Already secure in the affections of Eritrea’s Stalinist President, Isaias Afewerki, Abiy Ahmed, the newest ruler in the Nile Basin, appears to have chosen to look to Uganda’s Yoweri Museveni, the oldest in the region and the continent’s third longest-surviving ruler after Equatorial Guinea’s President Obiang and Cameroon’s Paul Biya. In power since 1986, Museveni, a self-described freedom fighter, has chosen to conduct his campaign for re-election in Uganda’s January 14 general election as warfare, liberally deploying soldiers of the Uganda Peoples’ Defence Force (UPDF) to shoot opposition supporters, prevent their rallies, arrest independent voices and throttle the media. The outcome of Uganda’s election again will appear pre-determined but its aftermath will need to be watched closely.
While Kenya is widely regarded as East Africa’s hegemon, Uganda determines the region’s stability with neigbouring Rwanda, whose President used to be Museveni’s Director of Military Intelligence. Under Museveni, land-locked Uganda has projected a muscular security doctrine of extra-territoriality, exercising latitude to undertake operations in the Democratic Republic of the Congo (DRC), South Sudan, and Sudan as he pleases. With the support of the United Nations, the European Union and the United States of America, he has also emerged as a regional ally in the campaign against the Islamists of Al-Shabaab in the Gulf of Aden and was instrumental in the creation of the African Union Mission in Somalia (AMISOM), with the UPDF as the first and largest troop contributor to the mission. He has parlayed these credentials into portraying himself as Uganda’s indispensable ruler.
The Nile Basin and Horn of Africa present unique governance and fragility challenges. All but three of the eleven countries in the region – DRC, Kenya and Tanzania – are governed by soldiers who default to military methods where political skills are needed. The consequences are multi-dimensional but three stand out.
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First, President Museveni has provided an ideological context conducive to the socialization of authoritarianism as a dominant regional governance model. In a region with a median age of 18, this is a guaranteed source of increasing tension and violence.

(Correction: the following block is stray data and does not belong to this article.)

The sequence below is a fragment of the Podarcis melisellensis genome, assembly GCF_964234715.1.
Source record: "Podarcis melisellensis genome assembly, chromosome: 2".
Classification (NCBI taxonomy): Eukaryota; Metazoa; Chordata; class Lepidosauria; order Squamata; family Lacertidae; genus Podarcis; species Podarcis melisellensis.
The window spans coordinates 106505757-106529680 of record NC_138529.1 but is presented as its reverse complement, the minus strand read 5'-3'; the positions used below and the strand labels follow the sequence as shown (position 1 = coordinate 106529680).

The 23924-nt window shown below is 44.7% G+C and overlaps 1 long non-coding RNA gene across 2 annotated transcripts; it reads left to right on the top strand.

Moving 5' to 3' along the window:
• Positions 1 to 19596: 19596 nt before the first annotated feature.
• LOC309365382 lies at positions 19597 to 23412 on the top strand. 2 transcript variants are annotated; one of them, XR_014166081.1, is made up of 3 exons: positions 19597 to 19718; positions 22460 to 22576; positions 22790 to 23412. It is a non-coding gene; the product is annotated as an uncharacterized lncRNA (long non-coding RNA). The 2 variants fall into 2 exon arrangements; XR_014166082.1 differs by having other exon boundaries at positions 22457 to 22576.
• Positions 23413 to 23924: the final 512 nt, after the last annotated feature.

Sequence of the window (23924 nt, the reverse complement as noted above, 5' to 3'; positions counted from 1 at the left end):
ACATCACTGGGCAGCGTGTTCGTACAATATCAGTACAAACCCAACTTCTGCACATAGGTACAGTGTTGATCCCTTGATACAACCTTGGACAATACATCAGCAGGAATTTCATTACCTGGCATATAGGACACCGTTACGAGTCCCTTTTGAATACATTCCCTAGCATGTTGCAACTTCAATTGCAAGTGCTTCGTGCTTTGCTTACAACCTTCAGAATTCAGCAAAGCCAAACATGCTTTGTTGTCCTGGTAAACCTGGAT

Second, a regional axis of Eritrea, Ethiopia and Uganda is likely to find itself in a geo-strategic contest against Egypt, Kenya and Sudan at a time when the region needs to unite to confront common challenges of fragmentation, climate change and resource governance. This contest will be fertile ground for meddling by external sovereign actors.
Third, a growing Islamist insurgency in northern Mozambique appears to be spreading to southern Tanzania, potentially making common cause with Somalia’s Al-Shabaab to create a contiguous maritime territory of Islamist violence stretching from Mozambique’s Indian Ocean coastline to the Gulf of Aden. This Islamist threat is guaranteed to become an alibi for militarized authoritarianism but growing regional tensions at this time could also be a boon to the Islamists in a mutually nourishing cycle of contradictions.
Egypt and Kenya may claim to have more diplomatic clout but the two soldiers who are likely to emerge in 2021 with renewed electoral mandates in Addis Ababa and Kampala are the regional disruptors. This is why those who seek positive change in the region must look in 2021 to affect the methods and instincts of Abiy Ahmed and Yoweri Museveni.